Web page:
FreshDirect: Ready To Deliver

By Larry Dignan Print this article Print

Is online grocer FreshDirect about to succeed where Webvan failed miserably?

IT'S 5:30 A.M. at FreshDirect's warehouse and headquarters in Long Island City, N.Y. It's 40 degrees outside and 38 degrees inside.

Butchers are slicing, dicing and packaging fresh meats in what is essentially a 300,000-square-foot refrigerator, getting orders ready for the online grocer's 73,000 active customers in New York City. Other workers are packing boxes of dry goods and preparing greens.

"Greens" as in apples, peppers, lettuce-and green, insulated plastic crates adorned with the logo of a company called Webvan. Webvan? Yes, Webvan-the dot-com delivery service that ran up a deficit of $830 million in little more than five years before flaming out.

FreshDirect founder (and, until recently, chief executive officer) Joe Fedele bought the crates for eight cents on the dollar in 2001, along with ovens, fryers, kettles and even "one or two" trucks from Webvan as it was beginning to liquidate. His goal: "To acquire assets as cheaply as possible and make something out of them," he says.

Fedele hopes buying on the cheap will help FreshDirect avoid Webvan's fate. In fact, Fedele says FreshDirect turned profitable last month, just 16 months after its September 2002 launch.

Where Webvan planned to roll out rapidly into 26 markets, FreshDirect has concentrated solely on New York City. Where Webvan planned to raise billions to bankroll its ambition, Fresh- Direct is content with about $100 million in venture capital. And where Webvan invested heavily in state-of-the-art automated warehouses to handle 500,000 different products with little human intervention, FreshDirect's points of differentiation are cooks, butchers and the like who personally prepare fresh meat, deli and seafood orders for customers. There is automation at FreshDirect's single distribution center, but only in the background.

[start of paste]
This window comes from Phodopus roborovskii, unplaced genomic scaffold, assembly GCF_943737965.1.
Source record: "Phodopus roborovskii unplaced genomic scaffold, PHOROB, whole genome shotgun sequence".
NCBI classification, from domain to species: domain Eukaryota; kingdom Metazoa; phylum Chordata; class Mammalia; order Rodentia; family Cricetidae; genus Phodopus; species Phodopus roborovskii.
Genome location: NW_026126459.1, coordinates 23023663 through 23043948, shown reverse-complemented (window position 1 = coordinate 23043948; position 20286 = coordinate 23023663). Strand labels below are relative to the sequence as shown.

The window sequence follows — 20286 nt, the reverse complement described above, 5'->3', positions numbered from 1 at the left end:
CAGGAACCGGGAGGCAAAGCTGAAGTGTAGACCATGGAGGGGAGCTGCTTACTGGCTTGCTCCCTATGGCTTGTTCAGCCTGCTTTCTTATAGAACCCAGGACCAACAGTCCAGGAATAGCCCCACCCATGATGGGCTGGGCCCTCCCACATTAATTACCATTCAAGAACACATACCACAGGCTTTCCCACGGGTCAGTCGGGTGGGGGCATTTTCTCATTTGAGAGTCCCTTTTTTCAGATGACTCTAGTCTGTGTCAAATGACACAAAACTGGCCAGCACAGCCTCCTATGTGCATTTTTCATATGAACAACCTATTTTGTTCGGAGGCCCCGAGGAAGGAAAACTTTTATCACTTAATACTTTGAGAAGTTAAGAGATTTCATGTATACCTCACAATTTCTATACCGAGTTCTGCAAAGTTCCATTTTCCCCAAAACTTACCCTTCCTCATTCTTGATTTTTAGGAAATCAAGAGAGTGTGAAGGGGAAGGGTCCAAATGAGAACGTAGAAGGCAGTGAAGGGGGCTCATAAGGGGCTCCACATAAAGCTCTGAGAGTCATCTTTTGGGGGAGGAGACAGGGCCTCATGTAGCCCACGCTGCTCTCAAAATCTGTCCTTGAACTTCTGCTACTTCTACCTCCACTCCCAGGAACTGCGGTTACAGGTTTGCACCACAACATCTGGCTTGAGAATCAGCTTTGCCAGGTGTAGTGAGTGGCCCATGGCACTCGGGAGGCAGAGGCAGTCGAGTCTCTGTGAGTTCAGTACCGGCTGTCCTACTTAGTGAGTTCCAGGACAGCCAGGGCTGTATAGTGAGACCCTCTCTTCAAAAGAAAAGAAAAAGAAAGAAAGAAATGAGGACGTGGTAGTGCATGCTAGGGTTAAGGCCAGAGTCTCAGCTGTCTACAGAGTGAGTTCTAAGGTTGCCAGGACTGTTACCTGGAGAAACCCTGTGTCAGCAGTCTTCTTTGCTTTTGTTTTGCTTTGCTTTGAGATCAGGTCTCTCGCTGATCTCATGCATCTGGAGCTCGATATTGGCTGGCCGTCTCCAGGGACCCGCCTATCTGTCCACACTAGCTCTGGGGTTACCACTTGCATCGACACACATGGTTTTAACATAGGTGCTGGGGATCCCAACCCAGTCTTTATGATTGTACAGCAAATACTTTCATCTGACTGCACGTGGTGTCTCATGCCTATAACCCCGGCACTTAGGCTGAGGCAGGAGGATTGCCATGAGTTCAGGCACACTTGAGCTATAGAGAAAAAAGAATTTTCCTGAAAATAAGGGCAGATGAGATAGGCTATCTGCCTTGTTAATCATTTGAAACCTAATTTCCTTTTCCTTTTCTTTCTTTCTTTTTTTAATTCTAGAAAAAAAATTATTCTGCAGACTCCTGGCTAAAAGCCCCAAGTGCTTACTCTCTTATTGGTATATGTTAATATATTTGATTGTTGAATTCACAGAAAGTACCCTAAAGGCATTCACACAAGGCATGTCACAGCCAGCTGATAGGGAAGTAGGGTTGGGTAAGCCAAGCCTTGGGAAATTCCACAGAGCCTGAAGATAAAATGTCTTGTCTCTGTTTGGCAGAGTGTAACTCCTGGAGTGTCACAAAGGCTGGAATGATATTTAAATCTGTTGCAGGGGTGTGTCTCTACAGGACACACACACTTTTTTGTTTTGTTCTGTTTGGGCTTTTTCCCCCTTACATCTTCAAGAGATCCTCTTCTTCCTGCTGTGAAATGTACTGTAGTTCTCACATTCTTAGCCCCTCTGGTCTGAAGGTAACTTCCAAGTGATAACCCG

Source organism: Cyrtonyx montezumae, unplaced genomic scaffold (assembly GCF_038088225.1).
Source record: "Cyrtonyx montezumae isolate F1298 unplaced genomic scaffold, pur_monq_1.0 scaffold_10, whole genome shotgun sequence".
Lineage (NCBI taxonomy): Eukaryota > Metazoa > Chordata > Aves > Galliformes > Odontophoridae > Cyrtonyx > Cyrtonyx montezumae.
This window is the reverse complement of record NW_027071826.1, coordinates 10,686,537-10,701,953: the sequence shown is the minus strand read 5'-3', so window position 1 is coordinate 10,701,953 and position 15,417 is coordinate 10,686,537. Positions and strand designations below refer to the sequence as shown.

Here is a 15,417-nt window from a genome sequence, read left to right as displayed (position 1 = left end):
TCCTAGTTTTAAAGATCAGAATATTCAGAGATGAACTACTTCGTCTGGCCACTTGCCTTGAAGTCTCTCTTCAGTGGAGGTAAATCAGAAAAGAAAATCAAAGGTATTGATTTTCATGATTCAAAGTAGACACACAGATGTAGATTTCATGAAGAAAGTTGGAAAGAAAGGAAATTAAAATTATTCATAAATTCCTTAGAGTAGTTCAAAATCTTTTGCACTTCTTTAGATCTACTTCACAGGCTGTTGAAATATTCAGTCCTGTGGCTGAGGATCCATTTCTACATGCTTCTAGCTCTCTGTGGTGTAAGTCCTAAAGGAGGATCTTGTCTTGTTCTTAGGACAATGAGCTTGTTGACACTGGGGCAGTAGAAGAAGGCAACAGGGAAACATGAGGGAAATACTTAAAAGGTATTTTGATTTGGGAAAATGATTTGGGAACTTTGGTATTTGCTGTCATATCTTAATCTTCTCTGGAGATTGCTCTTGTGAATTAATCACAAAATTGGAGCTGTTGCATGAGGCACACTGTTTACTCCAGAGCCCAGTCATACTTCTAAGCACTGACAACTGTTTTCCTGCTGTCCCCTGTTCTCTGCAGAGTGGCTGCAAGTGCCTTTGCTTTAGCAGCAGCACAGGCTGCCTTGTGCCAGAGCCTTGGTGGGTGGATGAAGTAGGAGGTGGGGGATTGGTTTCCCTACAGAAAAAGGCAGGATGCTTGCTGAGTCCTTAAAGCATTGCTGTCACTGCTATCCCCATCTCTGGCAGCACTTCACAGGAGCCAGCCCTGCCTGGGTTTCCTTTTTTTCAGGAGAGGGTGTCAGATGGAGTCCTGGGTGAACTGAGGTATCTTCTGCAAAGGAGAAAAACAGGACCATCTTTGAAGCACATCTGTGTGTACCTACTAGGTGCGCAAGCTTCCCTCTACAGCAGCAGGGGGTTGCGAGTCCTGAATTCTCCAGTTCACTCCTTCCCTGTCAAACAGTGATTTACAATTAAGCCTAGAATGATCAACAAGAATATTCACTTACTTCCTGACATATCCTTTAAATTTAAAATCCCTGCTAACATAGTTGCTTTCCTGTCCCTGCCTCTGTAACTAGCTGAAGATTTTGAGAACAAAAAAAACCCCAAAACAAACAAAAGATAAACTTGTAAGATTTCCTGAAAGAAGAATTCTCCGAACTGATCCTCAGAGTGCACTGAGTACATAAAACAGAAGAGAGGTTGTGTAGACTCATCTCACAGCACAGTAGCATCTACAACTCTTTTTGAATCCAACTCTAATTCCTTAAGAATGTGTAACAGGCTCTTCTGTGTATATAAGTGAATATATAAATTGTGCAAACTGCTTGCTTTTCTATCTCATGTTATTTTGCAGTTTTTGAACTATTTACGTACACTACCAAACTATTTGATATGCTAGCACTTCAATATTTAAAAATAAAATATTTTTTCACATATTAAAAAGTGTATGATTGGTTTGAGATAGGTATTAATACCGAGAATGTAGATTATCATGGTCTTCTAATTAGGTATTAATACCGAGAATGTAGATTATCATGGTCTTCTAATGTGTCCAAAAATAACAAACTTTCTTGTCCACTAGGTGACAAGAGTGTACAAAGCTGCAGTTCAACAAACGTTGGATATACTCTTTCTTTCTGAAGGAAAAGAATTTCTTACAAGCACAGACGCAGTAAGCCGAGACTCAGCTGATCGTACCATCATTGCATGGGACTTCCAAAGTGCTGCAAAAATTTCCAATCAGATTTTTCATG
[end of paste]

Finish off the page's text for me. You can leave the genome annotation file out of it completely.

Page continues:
Indeed, where Webvan relied heavily on developing its own software and systems to deliver "competitive advantage," Fresh- Direct has not. The company's strategy is to buy applications off the shelf where it can, customize where it has to and scrimp on areas that don't have a direct impact on its business.

For starters, FreshDirect chose SAP's widely used R/3 software for coordinating its warehouse and distribution efforts. Even then, FreshDirect didn't buy all parts of the R/3 system- just those components that allowed it to track inventory, compile financial reports and tag beef, lettuce and other products to fulfill customers' orders.

Not that FreshDirect hasn't stumbled technologically. Initially, FreshDirect hired Blue Martini Software in 2001 to build an "intelligent" Web site that would enable customers to create shopping lists and place orders. But Fedele says that after a "few million" dollars and a year of development were spent on the effort, the company gave up and wound up suing Blue Martini, believing its software didn't live up to its promise. Executives of Blue Martini declined to comment.